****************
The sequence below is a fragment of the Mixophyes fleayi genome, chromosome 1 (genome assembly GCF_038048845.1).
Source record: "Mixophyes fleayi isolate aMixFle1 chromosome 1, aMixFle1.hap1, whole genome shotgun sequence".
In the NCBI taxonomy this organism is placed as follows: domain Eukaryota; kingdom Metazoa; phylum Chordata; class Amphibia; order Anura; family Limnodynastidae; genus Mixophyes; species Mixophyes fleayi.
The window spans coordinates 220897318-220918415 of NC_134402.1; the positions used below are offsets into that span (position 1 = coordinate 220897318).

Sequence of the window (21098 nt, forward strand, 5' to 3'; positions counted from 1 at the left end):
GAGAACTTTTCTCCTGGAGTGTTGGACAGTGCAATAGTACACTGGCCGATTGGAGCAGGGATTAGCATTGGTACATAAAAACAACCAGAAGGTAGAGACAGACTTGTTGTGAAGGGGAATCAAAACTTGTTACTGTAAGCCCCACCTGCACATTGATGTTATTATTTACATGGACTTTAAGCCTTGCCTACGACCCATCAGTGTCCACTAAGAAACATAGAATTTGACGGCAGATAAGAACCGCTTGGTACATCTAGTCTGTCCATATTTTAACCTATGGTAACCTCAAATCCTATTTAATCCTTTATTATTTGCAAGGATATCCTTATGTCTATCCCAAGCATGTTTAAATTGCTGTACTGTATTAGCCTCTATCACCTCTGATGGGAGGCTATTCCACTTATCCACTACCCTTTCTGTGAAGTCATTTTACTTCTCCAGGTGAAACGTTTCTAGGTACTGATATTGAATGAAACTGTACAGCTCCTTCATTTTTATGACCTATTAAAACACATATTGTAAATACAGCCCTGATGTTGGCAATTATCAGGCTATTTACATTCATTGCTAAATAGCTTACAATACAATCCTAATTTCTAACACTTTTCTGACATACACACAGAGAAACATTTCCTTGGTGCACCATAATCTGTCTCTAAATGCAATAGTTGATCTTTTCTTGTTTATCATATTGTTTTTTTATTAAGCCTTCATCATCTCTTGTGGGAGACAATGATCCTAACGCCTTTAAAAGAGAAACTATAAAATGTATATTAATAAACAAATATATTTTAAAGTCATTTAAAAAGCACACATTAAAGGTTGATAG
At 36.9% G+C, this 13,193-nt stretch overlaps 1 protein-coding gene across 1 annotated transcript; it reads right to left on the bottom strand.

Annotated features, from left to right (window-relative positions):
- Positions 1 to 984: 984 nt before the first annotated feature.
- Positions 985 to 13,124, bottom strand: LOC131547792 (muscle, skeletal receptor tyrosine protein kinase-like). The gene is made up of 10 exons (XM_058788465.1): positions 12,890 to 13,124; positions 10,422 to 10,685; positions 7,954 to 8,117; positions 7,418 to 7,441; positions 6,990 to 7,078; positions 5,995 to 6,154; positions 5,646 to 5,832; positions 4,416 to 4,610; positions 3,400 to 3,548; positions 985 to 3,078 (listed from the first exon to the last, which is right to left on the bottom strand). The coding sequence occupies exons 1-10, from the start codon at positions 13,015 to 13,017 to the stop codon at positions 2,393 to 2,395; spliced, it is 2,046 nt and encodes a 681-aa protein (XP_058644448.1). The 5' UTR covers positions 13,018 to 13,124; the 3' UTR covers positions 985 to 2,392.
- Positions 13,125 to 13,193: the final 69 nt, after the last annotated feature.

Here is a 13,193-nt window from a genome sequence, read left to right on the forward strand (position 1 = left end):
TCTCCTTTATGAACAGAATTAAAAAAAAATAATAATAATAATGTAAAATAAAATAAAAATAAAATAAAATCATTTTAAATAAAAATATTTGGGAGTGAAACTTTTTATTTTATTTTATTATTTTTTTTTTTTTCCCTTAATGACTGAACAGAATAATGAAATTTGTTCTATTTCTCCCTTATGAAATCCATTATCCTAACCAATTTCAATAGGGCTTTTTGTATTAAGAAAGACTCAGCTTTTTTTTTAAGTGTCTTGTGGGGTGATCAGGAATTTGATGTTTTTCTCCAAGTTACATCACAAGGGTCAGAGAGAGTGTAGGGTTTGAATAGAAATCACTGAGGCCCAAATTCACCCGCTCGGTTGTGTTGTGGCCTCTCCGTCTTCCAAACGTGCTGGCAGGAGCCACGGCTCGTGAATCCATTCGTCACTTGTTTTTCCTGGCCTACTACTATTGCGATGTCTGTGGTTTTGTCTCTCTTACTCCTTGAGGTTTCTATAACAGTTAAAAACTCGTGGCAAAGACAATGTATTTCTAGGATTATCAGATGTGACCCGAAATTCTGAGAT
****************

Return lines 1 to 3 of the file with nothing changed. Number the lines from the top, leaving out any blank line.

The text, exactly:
The sequence below is a fragment of the Mixophyes fleayi genome, chromosome 1 (genome assembly GCF_038048845.1).
Source record: "Mixophyes fleayi isolate aMixFle1 chromosome 1, aMixFle1.hap1, whole genome shotgun sequence".
In the NCBI taxonomy this organism is placed as follows: domain Eukaryota; kingdom Metazoa; phylum Chordata; class Amphibia; order Anura; family Limnodynastidae; genus Mixophyes; species Mixophyes fleayi.